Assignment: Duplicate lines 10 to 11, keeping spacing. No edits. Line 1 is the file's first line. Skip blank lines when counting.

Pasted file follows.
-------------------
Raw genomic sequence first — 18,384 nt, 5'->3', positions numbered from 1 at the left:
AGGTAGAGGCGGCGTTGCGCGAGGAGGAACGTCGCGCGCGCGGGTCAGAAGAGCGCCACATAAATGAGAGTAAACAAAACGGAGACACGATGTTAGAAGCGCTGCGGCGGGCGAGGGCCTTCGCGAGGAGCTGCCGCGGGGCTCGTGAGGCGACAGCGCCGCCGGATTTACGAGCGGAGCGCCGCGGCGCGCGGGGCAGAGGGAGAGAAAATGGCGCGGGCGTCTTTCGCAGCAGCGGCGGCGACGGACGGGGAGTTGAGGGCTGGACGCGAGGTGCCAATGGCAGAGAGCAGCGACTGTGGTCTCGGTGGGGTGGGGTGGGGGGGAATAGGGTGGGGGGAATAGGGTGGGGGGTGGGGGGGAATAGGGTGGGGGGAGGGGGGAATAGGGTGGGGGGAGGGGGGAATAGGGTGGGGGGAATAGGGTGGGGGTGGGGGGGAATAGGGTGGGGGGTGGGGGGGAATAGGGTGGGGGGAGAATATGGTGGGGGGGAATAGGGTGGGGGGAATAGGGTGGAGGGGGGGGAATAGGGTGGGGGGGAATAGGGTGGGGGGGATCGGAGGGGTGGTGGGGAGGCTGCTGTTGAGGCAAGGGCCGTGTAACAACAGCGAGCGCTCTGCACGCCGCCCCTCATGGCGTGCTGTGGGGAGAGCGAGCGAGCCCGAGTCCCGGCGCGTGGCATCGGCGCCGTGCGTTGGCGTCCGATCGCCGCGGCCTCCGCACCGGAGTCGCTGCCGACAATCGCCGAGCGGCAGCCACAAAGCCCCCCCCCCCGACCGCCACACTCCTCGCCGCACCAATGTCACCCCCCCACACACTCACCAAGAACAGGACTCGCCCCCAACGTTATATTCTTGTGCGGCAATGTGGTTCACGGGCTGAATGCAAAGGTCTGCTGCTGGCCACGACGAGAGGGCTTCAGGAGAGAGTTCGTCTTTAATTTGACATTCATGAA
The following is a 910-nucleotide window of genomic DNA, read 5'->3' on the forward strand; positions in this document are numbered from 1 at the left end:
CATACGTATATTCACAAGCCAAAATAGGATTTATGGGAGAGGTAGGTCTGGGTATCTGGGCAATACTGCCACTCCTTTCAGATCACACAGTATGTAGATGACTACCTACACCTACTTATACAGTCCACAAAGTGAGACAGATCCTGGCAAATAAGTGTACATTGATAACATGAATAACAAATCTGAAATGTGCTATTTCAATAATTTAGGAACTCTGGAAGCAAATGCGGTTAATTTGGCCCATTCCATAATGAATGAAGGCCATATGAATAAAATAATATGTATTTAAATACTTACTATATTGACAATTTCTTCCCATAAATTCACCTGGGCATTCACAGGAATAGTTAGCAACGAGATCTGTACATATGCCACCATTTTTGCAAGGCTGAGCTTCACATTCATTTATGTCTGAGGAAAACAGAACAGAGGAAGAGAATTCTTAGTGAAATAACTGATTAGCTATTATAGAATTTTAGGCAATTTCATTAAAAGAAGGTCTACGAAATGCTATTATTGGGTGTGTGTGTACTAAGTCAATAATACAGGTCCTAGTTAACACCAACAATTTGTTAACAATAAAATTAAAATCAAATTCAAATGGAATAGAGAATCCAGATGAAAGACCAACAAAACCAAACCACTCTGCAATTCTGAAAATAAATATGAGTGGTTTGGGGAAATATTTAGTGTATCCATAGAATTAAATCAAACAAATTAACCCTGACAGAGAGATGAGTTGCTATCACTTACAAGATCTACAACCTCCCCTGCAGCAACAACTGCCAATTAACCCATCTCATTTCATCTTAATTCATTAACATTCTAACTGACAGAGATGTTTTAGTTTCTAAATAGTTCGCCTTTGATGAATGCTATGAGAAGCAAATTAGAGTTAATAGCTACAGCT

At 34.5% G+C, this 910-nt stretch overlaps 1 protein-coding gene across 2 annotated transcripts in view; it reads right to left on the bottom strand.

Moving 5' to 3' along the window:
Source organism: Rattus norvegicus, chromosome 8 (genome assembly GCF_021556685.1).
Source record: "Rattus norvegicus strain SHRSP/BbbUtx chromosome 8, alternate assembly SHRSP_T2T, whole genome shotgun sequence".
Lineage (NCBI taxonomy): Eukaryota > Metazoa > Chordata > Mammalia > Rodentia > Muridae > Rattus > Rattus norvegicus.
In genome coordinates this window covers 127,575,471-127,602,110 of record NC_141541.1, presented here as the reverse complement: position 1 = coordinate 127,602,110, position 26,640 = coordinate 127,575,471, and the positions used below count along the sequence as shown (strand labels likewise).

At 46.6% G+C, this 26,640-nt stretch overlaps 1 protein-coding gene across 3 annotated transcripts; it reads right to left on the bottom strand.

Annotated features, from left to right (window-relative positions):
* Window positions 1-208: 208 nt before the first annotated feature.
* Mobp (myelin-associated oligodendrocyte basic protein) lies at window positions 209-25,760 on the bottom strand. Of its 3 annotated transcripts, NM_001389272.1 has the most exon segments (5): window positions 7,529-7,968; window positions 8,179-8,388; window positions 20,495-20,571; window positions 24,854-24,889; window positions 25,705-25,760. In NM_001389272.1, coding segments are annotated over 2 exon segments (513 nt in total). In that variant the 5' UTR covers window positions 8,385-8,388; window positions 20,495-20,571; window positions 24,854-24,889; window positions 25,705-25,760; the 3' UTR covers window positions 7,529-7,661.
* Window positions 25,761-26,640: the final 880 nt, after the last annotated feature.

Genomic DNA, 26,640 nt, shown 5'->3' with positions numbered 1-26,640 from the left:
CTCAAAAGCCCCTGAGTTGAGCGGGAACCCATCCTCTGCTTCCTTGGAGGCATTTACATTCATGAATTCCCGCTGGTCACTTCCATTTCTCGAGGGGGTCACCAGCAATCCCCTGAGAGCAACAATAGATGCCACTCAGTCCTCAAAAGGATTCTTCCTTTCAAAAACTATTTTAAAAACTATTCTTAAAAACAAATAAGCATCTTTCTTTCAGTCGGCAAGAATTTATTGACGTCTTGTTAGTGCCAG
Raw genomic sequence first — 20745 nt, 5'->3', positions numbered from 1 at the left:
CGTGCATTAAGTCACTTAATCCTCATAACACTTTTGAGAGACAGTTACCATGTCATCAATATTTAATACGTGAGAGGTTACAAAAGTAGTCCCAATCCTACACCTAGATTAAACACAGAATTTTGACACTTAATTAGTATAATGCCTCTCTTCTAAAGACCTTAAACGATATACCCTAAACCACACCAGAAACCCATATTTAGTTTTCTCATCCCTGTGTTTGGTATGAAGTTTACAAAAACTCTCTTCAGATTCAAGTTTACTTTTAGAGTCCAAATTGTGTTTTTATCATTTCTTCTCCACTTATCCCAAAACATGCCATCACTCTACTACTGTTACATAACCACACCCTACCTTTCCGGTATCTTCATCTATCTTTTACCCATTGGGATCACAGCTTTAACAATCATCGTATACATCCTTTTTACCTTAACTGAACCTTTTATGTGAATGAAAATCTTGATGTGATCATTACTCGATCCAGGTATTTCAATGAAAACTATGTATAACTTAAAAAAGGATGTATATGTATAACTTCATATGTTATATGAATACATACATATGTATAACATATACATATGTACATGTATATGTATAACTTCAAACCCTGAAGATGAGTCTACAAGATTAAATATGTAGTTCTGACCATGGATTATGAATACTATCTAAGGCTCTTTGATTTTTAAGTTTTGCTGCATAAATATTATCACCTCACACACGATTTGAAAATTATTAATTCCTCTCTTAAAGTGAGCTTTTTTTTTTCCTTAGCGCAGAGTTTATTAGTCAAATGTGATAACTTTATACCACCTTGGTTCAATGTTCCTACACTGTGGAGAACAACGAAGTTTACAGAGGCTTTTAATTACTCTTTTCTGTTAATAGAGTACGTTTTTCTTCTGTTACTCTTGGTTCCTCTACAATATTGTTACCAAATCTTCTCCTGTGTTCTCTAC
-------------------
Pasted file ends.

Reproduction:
In genome coordinates this window covers 127,575,471-127,602,110 of record NC_141541.1, presented here as the reverse complement: position 1 = coordinate 127,602,110, position 26,640 = coordinate 127,575,471, and the positions used below count along the sequence as shown (strand labels likewise).

At 46.6% G+C, this 26,640-nt stretch overlaps 1 protein-coding gene across 3 annotated transcripts; it reads right to left on the bottom strand.